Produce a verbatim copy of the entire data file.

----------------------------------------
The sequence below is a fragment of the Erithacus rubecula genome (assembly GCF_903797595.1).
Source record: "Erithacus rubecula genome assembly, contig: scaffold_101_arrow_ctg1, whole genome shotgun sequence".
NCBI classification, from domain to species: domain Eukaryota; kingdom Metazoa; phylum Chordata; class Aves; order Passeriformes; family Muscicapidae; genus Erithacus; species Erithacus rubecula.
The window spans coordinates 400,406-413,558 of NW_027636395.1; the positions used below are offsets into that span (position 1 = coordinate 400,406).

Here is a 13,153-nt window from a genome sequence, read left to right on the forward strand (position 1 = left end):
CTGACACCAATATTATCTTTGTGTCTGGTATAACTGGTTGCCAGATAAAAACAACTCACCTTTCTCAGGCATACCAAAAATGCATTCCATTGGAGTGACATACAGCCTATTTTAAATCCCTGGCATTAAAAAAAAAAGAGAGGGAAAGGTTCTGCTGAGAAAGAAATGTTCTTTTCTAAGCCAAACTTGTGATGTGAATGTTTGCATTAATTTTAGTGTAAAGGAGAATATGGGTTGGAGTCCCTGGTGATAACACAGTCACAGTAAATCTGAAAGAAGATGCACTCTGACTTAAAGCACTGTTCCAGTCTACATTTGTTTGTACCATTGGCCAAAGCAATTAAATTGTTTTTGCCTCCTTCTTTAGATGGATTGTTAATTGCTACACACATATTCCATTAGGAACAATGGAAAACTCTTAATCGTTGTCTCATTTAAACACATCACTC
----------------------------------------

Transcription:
The sequence below is a fragment of the Erithacus rubecula genome (assembly GCF_903797595.1).
Source record: "Erithacus rubecula genome assembly, contig: scaffold_101_arrow_ctg1, whole genome shotgun sequence".
NCBI classification, from domain to species: domain Eukaryota; kingdom Metazoa; phylum Chordata; class Aves; order Passeriformes; family Muscicapidae; genus Erithacus; species Erithacus rubecula.
The window spans coordinates 400,406-413,558 of NW_027636395.1; the positions used below are offsets into that span (position 1 = coordinate 400,406).

Here is a 13,153-nt window from a genome sequence, read left to right on the forward strand (position 1 = left end):
CTGACACCAATATTATCTTTGTGTCTGGTATAACTGGTTGCCAGATAAAAACAACTCACCTTTCTCAGGCATACCAAAAATGCATTCCATTGGAGTGACATACAGCCTATTTTAAATCCCTGGCATTAAAAAAAAAAGAGAGGGAAAGGTTCTGCTGAGAAAGAAATGTTCTTTTCTAAGCCAAACTTGTGATGTGAATGTTTGCATTAATTTTAGTGTAAAGGAGAATATGGGTTGGAGTCCCTGGTGATAACACAGTCACAGTAAATCTGAAAGAAGATGCACTCTGACTTAAAGCACTGTTCCAGTCTACATTTGTTTGTACCATTGGCCAAAGCAATTAAATTGTTTTTGCCTCCTTCTTTAGATGGATTGTTAATTGCTACACACATATTCCATTAGGAACAATGGAAAACTCTTAATCGTTGTCTCATTTAAACACATCACTC